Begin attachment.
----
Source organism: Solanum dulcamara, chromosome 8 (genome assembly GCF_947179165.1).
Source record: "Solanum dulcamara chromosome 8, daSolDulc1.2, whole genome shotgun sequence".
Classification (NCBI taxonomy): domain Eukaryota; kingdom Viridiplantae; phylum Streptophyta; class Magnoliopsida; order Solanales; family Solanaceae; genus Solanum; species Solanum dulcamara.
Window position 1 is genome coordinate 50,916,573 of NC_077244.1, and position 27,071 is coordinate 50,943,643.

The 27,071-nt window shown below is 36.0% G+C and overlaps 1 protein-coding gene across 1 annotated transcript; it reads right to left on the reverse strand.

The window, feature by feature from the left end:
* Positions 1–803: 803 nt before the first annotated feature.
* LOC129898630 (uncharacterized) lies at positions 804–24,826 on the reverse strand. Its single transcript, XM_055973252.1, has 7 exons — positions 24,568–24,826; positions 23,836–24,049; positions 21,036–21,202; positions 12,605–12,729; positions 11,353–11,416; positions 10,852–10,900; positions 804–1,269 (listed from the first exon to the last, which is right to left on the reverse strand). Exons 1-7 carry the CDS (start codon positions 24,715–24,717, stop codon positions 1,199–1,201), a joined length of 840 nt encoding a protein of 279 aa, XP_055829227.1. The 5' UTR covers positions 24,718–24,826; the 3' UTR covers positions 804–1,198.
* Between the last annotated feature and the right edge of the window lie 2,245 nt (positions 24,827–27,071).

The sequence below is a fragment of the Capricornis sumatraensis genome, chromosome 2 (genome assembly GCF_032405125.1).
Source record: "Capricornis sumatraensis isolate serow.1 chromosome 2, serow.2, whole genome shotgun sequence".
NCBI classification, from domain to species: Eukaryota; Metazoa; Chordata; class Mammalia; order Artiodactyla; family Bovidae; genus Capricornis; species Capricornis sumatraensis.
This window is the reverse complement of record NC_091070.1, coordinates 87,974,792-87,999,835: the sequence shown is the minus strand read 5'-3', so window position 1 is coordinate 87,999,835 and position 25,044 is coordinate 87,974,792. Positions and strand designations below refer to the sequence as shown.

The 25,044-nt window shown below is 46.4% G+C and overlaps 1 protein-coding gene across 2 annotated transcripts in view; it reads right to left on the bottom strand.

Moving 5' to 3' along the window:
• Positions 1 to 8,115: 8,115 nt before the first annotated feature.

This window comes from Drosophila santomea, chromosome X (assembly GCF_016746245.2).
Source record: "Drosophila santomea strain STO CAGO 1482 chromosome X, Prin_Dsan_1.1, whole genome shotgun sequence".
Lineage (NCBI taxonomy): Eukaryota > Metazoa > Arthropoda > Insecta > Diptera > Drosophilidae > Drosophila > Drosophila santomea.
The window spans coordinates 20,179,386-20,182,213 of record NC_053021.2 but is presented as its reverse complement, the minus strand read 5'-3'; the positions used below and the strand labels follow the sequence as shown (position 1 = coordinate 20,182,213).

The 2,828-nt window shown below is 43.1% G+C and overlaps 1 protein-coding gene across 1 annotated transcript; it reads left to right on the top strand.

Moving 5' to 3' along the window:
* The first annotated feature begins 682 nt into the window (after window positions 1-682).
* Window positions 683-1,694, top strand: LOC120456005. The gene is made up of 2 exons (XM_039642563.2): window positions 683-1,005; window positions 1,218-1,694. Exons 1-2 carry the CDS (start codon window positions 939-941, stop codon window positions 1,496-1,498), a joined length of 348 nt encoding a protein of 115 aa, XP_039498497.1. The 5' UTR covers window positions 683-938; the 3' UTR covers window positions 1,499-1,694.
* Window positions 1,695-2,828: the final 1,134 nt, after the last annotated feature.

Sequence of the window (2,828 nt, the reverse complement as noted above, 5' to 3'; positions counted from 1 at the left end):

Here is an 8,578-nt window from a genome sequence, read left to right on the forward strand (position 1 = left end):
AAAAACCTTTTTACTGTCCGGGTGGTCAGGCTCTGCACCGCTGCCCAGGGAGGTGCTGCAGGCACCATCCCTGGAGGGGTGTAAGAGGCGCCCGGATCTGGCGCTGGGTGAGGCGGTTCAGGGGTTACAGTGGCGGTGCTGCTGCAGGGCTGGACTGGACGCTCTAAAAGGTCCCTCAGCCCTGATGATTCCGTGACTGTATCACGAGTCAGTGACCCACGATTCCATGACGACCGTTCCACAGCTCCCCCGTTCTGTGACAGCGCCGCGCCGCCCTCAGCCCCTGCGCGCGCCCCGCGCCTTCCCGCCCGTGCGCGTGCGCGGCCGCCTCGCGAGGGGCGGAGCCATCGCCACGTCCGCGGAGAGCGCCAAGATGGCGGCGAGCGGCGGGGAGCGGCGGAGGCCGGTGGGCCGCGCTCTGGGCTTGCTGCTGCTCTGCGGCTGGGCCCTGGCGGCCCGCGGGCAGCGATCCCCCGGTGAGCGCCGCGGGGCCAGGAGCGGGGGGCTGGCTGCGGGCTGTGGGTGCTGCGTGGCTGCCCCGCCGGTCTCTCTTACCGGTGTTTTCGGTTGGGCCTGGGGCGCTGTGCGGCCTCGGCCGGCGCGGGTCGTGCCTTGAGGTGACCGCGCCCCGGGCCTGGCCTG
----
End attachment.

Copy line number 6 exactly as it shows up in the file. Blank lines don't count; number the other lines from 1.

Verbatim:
The window, feature by feature from the left end: